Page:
Superb, costly, jamon iberico de bellota or pata negra comes from the small, brown, free-range iberico pig, raised on acorns or olives. My sister and I have been introduced to this amazing appetiser already. Jabugo, a small puebla bianca to the north, is ringed by huge white, windowless jamon factories, its residents experts in this ancient industry. Along the Carretera San Juan del Puerto, numerous shop windows are strung with the dark, dangling limbs of cured, air-dried ham.
Now, back to Vejer and our cooking class. As the rain sets in, we huddle under wind battered umbrellas, and scuttle up the lane to a thick wooden door in the wall sporting a head-sized hatch, like an olde worlde security camera. The house within, Casa Alegre, is a series of rooms stepping up the hillside, the bright kitchen packed to the gunnels with cooking utensils and polychromatic pottery.
‘Annie B.’s Spanish Kitchen’ has already been discovered by the likes of Jamie Oliver and Melbourne chef Frank Camerra. Annie herself even features in Frank’s cookbook ‘Movida Solera.’ My sister came across her classes on an Aussie TV show: Shane Delia’s Moorish Spice Journey. Vejer is proud of its adopted culinary expert, crowning her ‘Vejeriaga de Adopcion’ in 2013 for her contribution to local tourism. As Annie says on her website “the best way to appreciate the culture of any area is through its food and its wine.” We took the bait…
There are eight of us gathered around the large stainless-steel kitchen table: six guests, Annie, and her assistant Pepi, a sweet, smiling Spaniard with no English, who quietly tidies up behind us. Annie provides a long and daunting list of recipes. Yet, with practiced choreography, efficiency and firm organization, combined with six pairs of eager hands, it is surprising how quickly dish after dish is prepared. And despite our incorrigible tendency to chat and giggle, to constant, crisp reminders from Annie that ‘this is not a coffee morning!’ We learn to dip octopus in boiling water so its tentacles curl like Shirley Temples ringlets; to cut white onions wafer thin for the tuna salad, and de-bone tiny, fresh sardines with our fingers. We roll meatballs to bake in the oven and test the local beer, the local wine, the local sherry in its infinite variety. Is it any wonder we are giggling? In no time at all the poolside table is laden with juicy albondigas, diced pulpo, a tangy tuna salad and a luscious Tortilla de Pepi, crispy bread, white wine and more sherry. (Annie is, according to her website, fluent in English, Spanish and Sherry!’)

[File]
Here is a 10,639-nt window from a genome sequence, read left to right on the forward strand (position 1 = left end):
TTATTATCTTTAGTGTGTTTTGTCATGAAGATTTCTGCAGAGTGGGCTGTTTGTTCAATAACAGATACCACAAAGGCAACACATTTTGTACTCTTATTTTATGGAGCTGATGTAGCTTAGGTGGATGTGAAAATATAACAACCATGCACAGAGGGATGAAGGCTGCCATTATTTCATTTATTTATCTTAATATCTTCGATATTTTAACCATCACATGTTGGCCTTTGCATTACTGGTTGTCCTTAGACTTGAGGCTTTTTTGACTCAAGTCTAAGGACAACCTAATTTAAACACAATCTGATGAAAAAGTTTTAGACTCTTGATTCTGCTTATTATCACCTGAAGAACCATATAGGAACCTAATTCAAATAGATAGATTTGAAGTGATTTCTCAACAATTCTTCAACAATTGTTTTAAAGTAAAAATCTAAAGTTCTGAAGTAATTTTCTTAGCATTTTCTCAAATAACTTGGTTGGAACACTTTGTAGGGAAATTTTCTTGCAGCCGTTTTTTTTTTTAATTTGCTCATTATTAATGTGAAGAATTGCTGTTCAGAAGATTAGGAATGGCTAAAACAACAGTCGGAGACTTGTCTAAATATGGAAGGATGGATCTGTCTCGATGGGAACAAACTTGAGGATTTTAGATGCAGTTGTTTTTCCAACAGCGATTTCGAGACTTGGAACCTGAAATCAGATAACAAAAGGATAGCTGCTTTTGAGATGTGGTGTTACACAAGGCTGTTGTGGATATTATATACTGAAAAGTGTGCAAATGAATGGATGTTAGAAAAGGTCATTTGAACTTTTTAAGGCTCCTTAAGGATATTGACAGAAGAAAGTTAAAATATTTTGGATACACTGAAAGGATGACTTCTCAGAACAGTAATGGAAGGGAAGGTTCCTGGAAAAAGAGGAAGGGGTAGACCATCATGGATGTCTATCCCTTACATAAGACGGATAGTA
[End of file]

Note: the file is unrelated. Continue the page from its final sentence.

And the grande finale? A mouth-watering, surprisingly light Citrus Drizzle Cake, made with almond meal and drenched in an oranges-and-lemon syrup that has been imbued with cardamom, cinnamon sticks and star anise. It smells like a lush and sumptuous Christmas pudding. It tastes like heaven.
Before we leave, we climb to the roof top terrace (azotea) of Casa Alegre to appreciate the magnificent view over this glorious, white-washed town and the stark, sun-bleached countryside beyond. We have talked too much, eaten too much, drunk too much and laughed hysterically with this diverse, prodigious collection of new friends. A thoroughly Andalusian culinary adventure.